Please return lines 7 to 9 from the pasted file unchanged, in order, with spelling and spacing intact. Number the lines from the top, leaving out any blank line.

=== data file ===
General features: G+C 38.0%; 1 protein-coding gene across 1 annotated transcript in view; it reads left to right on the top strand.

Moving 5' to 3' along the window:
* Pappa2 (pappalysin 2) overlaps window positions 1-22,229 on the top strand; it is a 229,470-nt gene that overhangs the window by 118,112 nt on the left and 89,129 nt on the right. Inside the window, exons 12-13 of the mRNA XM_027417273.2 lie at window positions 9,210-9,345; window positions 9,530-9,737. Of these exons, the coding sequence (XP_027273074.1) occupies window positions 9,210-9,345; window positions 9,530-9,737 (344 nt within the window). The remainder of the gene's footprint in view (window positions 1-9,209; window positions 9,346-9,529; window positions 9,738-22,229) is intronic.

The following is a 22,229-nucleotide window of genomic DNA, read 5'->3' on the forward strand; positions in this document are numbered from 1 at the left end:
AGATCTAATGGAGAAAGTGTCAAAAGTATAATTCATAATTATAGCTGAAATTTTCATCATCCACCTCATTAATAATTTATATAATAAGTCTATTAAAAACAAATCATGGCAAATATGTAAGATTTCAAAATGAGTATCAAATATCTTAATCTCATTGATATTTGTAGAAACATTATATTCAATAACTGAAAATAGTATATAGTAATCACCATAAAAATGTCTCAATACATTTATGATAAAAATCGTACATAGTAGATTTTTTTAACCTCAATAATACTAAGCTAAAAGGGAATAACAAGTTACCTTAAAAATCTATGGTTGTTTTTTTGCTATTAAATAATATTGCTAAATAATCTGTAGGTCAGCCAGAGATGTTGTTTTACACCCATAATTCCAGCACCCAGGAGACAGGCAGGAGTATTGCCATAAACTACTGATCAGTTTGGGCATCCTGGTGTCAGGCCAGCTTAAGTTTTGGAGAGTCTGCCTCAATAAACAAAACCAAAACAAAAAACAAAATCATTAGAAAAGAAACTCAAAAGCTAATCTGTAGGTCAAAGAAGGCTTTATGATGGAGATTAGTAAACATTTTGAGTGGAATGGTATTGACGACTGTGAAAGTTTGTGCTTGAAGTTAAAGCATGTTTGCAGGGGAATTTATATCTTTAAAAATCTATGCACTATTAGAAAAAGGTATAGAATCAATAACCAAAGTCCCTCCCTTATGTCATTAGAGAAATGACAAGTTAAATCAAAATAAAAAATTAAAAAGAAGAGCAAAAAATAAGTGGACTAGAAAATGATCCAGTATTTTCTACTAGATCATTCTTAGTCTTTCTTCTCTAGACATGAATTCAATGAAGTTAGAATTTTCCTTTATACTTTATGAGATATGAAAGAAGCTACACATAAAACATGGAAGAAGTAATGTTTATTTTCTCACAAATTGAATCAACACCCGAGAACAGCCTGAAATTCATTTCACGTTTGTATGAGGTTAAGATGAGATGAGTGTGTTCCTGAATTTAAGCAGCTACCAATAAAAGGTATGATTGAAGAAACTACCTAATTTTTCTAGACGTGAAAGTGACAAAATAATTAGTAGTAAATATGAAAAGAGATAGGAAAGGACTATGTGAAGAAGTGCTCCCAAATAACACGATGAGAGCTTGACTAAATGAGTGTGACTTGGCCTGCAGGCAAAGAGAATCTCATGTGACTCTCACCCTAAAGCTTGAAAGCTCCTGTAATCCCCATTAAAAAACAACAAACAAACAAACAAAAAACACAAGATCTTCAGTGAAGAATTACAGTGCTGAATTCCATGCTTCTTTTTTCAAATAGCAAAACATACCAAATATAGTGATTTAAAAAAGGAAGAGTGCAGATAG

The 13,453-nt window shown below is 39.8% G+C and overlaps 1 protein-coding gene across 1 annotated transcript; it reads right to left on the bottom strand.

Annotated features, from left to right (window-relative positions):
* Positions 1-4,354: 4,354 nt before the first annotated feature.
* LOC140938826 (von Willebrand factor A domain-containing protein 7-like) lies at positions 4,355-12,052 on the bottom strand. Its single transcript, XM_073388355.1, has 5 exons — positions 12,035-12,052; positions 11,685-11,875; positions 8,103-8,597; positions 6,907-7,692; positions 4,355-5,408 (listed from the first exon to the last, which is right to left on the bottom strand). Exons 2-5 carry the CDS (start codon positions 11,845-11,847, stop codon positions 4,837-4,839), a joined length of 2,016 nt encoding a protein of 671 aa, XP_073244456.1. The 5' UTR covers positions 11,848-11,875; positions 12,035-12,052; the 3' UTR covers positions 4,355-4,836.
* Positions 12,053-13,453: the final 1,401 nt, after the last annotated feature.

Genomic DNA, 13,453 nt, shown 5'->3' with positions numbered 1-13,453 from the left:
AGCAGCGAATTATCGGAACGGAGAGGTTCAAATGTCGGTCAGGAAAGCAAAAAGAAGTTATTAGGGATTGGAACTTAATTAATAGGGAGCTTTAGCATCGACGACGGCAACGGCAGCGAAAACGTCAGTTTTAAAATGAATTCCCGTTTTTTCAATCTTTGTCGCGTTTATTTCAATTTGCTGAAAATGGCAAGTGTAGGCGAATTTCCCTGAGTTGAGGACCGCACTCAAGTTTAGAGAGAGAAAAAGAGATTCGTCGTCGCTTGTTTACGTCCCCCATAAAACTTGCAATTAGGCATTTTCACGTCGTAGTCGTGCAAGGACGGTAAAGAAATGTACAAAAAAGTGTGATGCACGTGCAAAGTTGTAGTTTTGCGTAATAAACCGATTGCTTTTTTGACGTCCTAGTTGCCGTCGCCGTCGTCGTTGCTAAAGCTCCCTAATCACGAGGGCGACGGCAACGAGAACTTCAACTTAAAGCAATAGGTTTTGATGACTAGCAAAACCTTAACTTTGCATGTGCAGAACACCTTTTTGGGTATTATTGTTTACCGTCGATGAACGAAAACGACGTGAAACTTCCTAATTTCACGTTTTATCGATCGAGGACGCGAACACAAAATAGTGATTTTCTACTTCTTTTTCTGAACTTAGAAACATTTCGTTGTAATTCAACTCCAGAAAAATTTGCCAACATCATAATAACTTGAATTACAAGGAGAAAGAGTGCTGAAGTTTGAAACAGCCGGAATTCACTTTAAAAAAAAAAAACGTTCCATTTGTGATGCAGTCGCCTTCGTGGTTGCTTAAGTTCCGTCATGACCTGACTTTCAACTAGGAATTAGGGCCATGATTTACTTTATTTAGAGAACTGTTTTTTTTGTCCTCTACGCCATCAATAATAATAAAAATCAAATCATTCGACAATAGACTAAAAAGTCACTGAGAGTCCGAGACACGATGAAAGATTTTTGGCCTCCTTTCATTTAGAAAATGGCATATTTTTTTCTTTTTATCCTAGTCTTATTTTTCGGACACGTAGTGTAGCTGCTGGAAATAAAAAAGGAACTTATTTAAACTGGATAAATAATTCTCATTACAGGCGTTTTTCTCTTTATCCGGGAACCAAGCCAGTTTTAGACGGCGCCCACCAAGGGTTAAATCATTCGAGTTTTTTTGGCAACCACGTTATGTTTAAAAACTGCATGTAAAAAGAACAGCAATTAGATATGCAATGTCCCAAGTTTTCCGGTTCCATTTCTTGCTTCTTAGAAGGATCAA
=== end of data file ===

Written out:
Annotated features, from left to right (window-relative positions):
* Positions 1-4,354: 4,354 nt before the first annotated feature.
* LOC140938826 (von Willebrand factor A domain-containing protein 7-like) lies at positions 4,355-12,052 on the bottom strand. Its single transcript, XM_073388355.1, has 5 exons — positions 12,035-12,052; positions 11,685-11,875; positions 8,103-8,597; positions 6,907-7,692; positions 4,355-5,408 (listed from the first exon to the last, which is right to left on the bottom strand). Exons 2-5 carry the CDS (start codon positions 11,845-11,847, stop codon positions 4,837-4,839), a joined length of 2,016 nt encoding a protein of 671 aa, XP_073244456.1. The 5' UTR covers positions 11,848-11,875; positions 12,035-12,052; the 3' UTR covers positions 4,355-4,836.